Wednesday, April 09, 2008

Sonrise Session #8: Historical Context

Historical Context: Setting, Setting… Setting!

The Bible details real events and situations involving real people physically engaged at a specific point in time. It differs from other works of non-divinely-inspired literature in that the “editor-in-chief” is a living God through whom revelation is as alive today as it was when it was first captured and conveyed by the human “reporters” on the scene long ago. (My newspaper analogy doesn’t quite cut it, friends… but it was the best I could muster this morning.)

Who was talking to whom… when, where and why?

Exegesis: Let’s let the text speak for itself.
Eisegesis (a “no-no”): Let me force myself into the text to suit my purposes.

From a sound exegetical hermeneutic, we can then determine:

a. Situation specific?
b. Timeless truth?

Apologetics:

Role of History:

Eyewitness accounts recount the death, burial and resurrection of Jesus Christ affirmed by secular historical records. It happened… and history affirms it!


Q. How can something so old be relevant today?

A. All of Scripture—since God inspired it—is profitable for teaching (2 Timothy 3:16). But not all words contained in Scripture have direct application to me or to you. For example, in the book of Romans, Paul is thankful for “all of you” whose faith “is being reported all over the world.” He’s not talking to me here. I wasn’t even born then (though some days I feel like I’m about that old.) Paul is writing a letter to Christians in Rome in or around 57 A.D. We need to bear this in mind as we set out to interpret and ultimately apply what follows in the text.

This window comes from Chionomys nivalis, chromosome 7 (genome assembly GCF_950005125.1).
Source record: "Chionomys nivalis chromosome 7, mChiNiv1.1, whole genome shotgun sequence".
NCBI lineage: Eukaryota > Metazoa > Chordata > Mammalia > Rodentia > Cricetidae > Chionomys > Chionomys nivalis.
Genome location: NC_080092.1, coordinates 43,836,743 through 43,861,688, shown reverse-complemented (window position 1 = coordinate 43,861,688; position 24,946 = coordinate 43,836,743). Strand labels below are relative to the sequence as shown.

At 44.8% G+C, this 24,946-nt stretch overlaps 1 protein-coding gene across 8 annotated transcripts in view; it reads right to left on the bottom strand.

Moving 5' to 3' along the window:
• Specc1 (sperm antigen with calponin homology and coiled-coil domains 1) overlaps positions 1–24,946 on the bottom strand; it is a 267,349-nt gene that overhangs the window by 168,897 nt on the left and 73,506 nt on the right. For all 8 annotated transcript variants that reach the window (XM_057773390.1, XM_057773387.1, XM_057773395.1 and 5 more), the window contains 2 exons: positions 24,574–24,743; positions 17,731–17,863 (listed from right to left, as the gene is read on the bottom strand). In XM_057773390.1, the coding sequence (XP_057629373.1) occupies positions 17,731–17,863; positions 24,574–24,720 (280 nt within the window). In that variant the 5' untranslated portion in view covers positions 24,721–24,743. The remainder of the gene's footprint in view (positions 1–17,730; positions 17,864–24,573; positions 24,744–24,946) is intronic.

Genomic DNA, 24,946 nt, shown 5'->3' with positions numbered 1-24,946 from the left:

Q. So, was the Bible written for someone other than us?

A. Scripture has preserved the gracious revelation of a living God. Its truth is as valid and alive today as it was when it was originally inspired by God and conveyed by men. When we talk about the importance of “historical context,” we don’t suggest that we are dealing in leftovers or “yesterday’s news.” Instead, we urge a careful study and understanding of what it meant then… so that we might accurately understand—as best we humanly can—and apply it today.

Q. Who was the Bible originally written for?

A. There were many human authors who took God’s revelation and put it to pen, so to speak. In order to answer that question, we need to examine each book of the Bible and try to determine 1) who wrote it… 2) to whom… 3) when… and, to the extent that we can know, why? If we can answer these questions (and in some cases, we simply don't know), we will have a basic grasp of the setting. From there, then, we can situate the text and begin to wrestle with other aspects of interpretation, including the application of what it means to those of us living today.

Q. Did God have me in mind at all when He wrote Scripture?

A. I can't grasp the mind of God. But I believe that God knew you before you were born. And though you were not the original audience for Scripture, He has graciously overseen the preservation of these accounts for the benefit of all of mankind (if only all of mankind would listen...). God's revelation has powerful relevance to our lives today. We are, as someone has said, “looking over the shoulder” of the players of the original theater and benefiting from eyewitness and other accounts, giving us, through the guidance of the Holy Spirit, precious insights into the nature and will of God.

Q. What is the role of the Holy Spirit, then?